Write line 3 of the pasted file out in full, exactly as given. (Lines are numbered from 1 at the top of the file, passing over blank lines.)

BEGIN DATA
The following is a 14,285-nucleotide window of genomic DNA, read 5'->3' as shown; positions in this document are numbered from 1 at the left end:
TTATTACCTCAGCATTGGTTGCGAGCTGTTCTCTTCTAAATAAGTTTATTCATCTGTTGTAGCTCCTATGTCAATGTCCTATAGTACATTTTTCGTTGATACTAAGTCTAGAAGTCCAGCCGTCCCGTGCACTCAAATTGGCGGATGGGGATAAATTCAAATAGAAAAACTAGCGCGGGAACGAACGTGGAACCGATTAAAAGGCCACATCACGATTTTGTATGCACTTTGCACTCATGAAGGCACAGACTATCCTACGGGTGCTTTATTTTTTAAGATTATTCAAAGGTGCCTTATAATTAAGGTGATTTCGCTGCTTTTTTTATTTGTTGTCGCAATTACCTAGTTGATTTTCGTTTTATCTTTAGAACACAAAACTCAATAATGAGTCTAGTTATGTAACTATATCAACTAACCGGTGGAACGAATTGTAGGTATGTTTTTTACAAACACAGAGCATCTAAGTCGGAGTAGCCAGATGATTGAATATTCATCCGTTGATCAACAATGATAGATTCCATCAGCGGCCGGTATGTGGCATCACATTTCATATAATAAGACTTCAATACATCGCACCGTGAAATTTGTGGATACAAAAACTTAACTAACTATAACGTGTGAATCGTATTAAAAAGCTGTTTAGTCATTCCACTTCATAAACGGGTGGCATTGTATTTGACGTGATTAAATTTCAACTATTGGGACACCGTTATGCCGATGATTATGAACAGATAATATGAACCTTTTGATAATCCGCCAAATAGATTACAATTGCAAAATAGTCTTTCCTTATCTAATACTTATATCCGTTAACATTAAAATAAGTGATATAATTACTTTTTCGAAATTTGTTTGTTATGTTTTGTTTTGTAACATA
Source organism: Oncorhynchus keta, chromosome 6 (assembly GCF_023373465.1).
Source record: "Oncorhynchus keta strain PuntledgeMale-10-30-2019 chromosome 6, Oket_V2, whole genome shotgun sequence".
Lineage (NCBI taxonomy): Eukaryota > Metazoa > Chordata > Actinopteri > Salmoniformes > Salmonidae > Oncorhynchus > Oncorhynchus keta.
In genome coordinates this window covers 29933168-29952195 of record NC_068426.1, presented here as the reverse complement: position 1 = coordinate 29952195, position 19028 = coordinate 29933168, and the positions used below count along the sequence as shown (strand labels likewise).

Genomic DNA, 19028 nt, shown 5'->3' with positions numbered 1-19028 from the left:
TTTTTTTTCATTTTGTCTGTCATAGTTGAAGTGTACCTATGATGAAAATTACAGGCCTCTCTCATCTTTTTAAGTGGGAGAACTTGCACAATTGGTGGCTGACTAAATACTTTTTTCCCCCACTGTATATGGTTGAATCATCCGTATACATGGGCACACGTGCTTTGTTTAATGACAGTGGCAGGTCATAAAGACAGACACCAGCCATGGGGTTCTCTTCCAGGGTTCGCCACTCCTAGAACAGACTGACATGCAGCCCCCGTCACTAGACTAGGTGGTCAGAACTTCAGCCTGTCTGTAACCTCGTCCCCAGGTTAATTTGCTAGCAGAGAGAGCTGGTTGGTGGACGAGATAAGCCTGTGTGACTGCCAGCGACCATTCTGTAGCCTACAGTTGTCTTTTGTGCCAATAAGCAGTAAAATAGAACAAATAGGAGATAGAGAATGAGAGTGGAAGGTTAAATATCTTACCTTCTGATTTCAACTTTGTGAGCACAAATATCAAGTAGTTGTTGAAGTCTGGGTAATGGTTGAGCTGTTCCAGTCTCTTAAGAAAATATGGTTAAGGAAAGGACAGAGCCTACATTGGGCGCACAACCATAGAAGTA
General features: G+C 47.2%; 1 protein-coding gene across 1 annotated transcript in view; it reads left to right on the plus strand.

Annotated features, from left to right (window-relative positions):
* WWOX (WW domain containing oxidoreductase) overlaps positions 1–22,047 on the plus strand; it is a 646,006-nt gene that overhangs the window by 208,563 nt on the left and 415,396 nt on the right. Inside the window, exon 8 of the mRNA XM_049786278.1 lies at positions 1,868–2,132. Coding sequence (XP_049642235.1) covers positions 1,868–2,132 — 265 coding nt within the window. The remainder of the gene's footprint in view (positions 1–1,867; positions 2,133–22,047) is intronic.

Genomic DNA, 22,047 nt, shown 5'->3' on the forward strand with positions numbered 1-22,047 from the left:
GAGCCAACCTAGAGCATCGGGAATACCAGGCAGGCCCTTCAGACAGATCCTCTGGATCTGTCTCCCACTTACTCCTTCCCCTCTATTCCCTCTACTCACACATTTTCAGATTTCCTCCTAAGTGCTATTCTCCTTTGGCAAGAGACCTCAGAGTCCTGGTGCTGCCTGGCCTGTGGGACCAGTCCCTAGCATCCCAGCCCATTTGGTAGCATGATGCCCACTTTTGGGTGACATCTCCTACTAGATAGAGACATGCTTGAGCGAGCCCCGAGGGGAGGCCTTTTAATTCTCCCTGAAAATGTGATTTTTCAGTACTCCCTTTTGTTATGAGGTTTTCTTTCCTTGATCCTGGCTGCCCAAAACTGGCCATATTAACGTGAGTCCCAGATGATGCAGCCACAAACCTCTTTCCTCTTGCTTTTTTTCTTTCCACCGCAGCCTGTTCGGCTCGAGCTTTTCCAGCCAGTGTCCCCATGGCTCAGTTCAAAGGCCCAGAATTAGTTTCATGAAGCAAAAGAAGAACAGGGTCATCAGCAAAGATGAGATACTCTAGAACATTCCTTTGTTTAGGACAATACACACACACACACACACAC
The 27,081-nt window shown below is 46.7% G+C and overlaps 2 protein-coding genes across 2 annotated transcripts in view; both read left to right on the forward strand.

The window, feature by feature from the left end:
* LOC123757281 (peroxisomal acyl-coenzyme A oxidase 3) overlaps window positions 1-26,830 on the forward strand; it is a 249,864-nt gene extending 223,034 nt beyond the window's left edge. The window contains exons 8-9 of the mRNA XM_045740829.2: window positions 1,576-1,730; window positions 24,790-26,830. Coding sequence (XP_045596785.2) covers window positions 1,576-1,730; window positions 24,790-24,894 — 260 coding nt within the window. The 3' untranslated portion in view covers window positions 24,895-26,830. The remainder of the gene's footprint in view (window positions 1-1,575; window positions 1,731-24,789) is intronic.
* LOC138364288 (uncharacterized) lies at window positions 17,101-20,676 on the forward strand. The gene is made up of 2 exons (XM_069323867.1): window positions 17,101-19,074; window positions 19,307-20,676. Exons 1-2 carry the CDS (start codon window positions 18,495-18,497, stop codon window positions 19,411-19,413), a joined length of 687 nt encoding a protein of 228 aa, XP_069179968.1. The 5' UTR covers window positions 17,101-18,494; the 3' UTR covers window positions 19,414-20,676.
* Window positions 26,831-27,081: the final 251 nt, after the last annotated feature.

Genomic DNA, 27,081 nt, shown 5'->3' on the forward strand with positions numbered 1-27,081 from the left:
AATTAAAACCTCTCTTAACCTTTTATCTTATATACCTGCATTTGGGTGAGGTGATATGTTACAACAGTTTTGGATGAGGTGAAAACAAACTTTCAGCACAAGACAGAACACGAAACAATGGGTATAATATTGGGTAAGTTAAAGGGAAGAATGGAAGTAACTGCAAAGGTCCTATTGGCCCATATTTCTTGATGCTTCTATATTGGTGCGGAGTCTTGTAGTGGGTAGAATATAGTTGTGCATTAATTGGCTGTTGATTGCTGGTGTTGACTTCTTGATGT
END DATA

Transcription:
Source organism: Oncorhynchus keta, chromosome 6 (assembly GCF_023373465.1).